For example, if your target audience is mostly active on social media, you can leverage social media platforms to engage with them through targeted ads, influencer partnerships, and user-generated content. If your customers prefer to shop in-store, you can offer in-store pickups, personalised recommendations, and loyalty programs to incentivise them to visit your physical store. 

Step 3: Integrate your channels and touch points 

The third step is to integrate your channels and touch points to provide a seamless and consistent customer experience.  

You will need to align your messaging, branding, and customer data across all channels on your omnichannel software to create a unified experience for your customers. This means that customers should be able to start their shopping journey on one channel and seamlessly transition to another with no disruptions.  

For example, if a customer adds a product to their cart on your website and later completes the purchase in-store, the in-store staff should be able to access the customer’s cart data and provide a seamless checkout experience. This requires integration between your website, in-store POS system, and the customer database. 

Similarly, if a customer comes across your ad on social media and clicks on it, they should be redirected to that product page on your website for easy purchase.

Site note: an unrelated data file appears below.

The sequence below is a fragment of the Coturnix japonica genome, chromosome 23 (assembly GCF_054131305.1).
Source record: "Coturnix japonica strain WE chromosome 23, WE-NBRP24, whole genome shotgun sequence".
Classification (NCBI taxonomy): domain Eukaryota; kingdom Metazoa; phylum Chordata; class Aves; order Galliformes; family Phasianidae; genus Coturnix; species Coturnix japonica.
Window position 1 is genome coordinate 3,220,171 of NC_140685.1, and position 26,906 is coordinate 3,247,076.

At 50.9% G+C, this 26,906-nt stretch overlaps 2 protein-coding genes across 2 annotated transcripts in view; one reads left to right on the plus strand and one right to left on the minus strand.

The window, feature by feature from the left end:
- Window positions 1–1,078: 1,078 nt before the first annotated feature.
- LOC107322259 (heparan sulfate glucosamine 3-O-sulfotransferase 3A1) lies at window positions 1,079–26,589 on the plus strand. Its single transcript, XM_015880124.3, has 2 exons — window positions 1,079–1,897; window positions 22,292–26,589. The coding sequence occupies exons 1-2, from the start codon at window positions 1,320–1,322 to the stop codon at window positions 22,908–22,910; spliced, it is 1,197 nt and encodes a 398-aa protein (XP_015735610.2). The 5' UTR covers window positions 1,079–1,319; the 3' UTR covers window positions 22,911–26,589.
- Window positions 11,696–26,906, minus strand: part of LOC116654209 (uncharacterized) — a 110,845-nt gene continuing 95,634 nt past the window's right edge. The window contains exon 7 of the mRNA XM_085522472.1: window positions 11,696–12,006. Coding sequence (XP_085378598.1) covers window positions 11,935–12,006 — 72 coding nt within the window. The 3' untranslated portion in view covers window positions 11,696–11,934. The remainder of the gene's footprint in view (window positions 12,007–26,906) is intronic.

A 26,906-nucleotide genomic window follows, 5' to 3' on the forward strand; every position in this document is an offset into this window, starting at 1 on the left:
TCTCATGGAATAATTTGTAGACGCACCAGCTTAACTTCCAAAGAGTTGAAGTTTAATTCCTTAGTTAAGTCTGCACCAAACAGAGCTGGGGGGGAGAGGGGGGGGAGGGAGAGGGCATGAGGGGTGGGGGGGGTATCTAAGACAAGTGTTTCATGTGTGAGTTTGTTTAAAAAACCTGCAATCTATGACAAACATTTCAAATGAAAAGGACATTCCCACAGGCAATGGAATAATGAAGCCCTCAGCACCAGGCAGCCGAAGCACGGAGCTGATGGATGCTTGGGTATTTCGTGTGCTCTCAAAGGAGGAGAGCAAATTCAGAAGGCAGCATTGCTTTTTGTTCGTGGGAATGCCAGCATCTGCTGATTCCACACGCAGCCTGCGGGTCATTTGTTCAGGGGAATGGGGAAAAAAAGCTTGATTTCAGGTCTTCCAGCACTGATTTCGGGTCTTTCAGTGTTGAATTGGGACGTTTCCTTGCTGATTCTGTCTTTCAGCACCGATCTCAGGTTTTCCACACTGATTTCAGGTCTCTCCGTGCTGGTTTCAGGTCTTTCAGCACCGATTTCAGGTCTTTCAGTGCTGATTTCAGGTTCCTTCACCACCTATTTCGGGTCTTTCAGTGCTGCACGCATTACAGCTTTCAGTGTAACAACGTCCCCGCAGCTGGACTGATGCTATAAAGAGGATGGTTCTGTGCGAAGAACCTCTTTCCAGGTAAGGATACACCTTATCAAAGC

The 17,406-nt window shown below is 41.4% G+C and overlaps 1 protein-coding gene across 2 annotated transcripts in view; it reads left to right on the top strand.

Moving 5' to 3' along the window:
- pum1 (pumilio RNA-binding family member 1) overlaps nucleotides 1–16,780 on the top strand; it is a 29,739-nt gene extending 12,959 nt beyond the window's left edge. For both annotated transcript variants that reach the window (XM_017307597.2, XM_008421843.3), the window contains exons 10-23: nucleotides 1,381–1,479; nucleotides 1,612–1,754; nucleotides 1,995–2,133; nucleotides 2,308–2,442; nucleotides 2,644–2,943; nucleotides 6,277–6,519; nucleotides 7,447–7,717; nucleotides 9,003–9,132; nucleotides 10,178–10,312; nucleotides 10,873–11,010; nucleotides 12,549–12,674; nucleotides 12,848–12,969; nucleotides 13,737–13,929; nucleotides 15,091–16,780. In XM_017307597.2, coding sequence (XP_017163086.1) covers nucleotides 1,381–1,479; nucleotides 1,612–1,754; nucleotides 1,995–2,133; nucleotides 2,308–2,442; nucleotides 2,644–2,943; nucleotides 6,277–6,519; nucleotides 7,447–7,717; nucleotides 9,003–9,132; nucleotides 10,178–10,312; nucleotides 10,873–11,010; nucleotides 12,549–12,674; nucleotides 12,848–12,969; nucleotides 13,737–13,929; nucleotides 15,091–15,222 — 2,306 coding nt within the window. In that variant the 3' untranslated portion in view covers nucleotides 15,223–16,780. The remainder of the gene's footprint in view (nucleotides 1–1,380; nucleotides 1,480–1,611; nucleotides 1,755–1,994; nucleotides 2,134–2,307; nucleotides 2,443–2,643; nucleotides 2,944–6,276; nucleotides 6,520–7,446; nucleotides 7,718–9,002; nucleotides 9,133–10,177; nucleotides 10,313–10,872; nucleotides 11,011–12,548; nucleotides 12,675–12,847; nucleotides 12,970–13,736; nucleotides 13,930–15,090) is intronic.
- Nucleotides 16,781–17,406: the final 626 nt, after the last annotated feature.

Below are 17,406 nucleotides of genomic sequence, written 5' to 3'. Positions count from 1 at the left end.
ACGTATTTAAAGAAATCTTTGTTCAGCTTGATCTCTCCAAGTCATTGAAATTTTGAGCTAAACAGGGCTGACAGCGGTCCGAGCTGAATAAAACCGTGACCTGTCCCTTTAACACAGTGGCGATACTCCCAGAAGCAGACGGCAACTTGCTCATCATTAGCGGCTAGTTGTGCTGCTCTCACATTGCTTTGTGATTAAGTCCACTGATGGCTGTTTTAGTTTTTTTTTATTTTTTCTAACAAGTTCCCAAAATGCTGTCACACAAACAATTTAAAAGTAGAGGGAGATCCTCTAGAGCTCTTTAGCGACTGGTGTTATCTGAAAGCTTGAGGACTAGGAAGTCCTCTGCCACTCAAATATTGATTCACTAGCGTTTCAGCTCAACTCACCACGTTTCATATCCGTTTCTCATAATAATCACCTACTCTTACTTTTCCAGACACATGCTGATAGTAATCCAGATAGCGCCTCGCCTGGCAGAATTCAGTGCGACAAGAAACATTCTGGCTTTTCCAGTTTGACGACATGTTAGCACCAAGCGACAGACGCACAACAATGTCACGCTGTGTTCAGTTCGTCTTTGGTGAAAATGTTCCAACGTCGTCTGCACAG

Step 4: Measure and optimise your strategy 

The last step is to measure and optimise your omnichannel strategy to ensure that it is delivering the desired results. For this, you will need to set key performance indicators (KPIs) like conversion rates, engagement rates, customer lifetime value, and others. 

You need to set these KPIs into your omnichannel e-commerce platform so that you can track performance easily. Once you have the data from implementing your different strategies, you will take an informed decision on which one is working best. 

Continuous optimisation is crucial to stay competitive and meet customer needs. Your customers’ behavior and preferences are constantly evolving, and your strategy should adapt to these changes. Collecting customer feedback and performance data can provide valuable insights into how you can improve the customer experience and optimize your strategy. 

For example, if you notice your customers are abandoning their carts at a particular stage of the checkout process, you can use A/B testing in your omnichannel software to experiment with different checkout flows and identify the optimal one that reduces cart abandonment rates. 


Creating an effective omnichannel strategy is a complex process that requires a deep understanding of your customers’ behaviour and preferences. It is quite a significant commitment and should not be taken lightly. 

Don’t opt for an omnichannel e-commerce strategy just because your peers are doing the same. It should make sense for you on a personal level. If you decide to opt for an omnichannel strategy, check the different platforms available in the market. Pick the omnichannel e-commerce platform that aligns with the needs of your e-commerce business.